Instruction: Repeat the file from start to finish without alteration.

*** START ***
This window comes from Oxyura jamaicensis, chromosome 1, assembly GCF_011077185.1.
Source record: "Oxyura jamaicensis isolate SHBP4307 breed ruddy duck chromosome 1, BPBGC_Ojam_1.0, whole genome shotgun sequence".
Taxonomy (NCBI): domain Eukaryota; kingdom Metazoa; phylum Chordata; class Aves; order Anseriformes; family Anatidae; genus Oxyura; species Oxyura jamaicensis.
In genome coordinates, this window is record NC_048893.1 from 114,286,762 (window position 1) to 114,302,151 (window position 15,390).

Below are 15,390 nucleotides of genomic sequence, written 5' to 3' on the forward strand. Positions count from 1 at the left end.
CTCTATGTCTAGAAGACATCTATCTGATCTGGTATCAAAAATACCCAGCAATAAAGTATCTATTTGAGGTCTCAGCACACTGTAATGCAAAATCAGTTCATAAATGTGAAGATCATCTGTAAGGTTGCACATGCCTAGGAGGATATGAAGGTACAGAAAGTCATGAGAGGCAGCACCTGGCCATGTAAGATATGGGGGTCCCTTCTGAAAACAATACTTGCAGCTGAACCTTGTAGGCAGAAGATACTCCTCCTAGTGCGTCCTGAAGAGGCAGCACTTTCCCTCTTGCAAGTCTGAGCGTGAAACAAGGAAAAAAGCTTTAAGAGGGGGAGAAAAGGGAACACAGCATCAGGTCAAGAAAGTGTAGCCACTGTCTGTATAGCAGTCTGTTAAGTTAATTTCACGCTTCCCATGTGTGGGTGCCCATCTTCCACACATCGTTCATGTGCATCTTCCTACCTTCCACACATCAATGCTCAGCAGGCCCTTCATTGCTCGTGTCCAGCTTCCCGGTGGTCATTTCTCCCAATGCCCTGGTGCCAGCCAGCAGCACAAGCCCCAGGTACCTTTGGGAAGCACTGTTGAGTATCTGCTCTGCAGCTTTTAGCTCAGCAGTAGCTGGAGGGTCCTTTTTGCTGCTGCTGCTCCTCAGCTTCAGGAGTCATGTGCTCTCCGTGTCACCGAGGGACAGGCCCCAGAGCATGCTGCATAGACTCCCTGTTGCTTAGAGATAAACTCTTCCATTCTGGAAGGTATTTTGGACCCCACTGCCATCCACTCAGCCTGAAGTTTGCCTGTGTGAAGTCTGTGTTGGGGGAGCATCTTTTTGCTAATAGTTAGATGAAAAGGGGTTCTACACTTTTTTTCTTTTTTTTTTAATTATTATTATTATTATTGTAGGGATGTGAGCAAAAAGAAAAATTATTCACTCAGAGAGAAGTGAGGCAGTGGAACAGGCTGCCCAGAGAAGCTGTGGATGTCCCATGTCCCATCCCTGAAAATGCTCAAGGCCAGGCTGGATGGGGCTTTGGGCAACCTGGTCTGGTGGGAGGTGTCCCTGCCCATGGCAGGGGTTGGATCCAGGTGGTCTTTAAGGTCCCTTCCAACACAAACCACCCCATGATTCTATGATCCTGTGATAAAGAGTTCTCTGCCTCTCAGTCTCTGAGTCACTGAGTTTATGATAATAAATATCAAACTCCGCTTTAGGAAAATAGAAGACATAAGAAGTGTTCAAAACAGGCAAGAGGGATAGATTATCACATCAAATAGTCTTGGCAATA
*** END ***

This window comes from Oxyura jamaicensis, chromosome 1, assembly GCF_011077185.1.
Source record: "Oxyura jamaicensis isolate SHBP4307 breed ruddy duck chromosome 1, BPBGC_Ojam_1.0, whole genome shotgun sequence".
Taxonomy (NCBI): domain Eukaryota; kingdom Metazoa; phylum Chordata; class Aves; order Anseriformes; family Anatidae; genus Oxyura; species Oxyura jamaicensis.
In genome coordinates, this window is record NC_048893.1 from 114,286,762 (window position 1) to 114,302,151 (window position 15,390).

Below are 15,390 nucleotides of genomic sequence, written 5' to 3' on the forward strand. Positions count from 1 at the left end.
CTCTATGTCTAGAAGACATCTATCTGATCTGGTATCAAAAATACCCAGCAATAAAGTATCTATTTGAGGTCTCAGCACACTGTAATGCAAAATCAGTTCATAAATGTGAAGATCATCTGTAAGGTTGCACATGCCTAGGAGGATATGAAGGTACAGAAAGTCATGAGAGGCAGCACCTGGCCATGTAAGATATGGGGGTCCCTTCTGAAAACAATACTTGCAGCTGAACCTTGTAGGCAGAAGATACTCCTCCTAGTGCGTCCTGAAGAGGCAGCACTTTCCCTCTTGCAAGTCTGAGCGTGAAACAAGGAAAAAAGCTTTAAGAGGGGGAGAAAAGGGAACACAGCATCAGGTCAAGAAAGTGTAGCCACTGTCTGTATAGCAGTCTGTTAAGTTAATTTCACGCTTCCCATGTGTGGGTGCCCATCTTCCACACATCGTTCATGTGCATCTTCCTACCTTCCACACATCAATGCTCAGCAGGCCCTTCATTGCTCGTGTCCAGCTTCCCGGTGGTCATTTCTCCCAATGCCCTGGTGCCAGCCAGCAGCACAAGCCCCAGGTACCTTTGGGAAGCACTGTTGAGTATCTGCTCTGCAGCTTTTAGCTCAGCAGTAGCTGGAGGGTCCTTTTTGCTGCTGCTGCTCCTCAGCTTCAGGAGTCATGTGCTCTCCGTGTCACCGAGGGACAGGCCCCAGAGCATGCTGCATAGACTCCCTGTTGCTTAGAGATAAACTCTTCCATTCTGGAAGGTATTTTGGACCCCACTGCCATCCACTCAGCCTGAAGTTTGCCTGTGTGAAGTCTGTGTTGGGGGAGCATCTTTTTGCTAATAGTTAGATGAAAAGGGGTTCTACACTTTTTTTCTTTTTTTTTTAATTATTATTATTATTATTGTAGGGATGTGAGCAAAAAGAAAAATTATTCACTCAGAGAGAAGTGAGGCAGTGGAACAGGCTGCCCAGAGAAGCTGTGGATGTCCCATGTCCCATCCCTGAAAATGCTCAAGGCCAGGCTGGATGGGGCTTTGGGCAACCTGGTCTGGTGGGAGGTGTCCCTGCCCATGGCAGGGGTTGGATCCAGGTGGTCTTTAAGGTCCCTTCCAACACAAACCACCCCATGATTCTATGATCCTGTGATAAAGAGTTCTCTGCCTCTCAGTCTCTGAGTCACTGAGTTTATGATAATAAATATCAAACTCCGCTTTAGGAAAATAGAAGACATAAGAAGTGTTCAAAACAGGCAAGAGGGATAGATTATCACATCAAATAGTCTTGGCAATA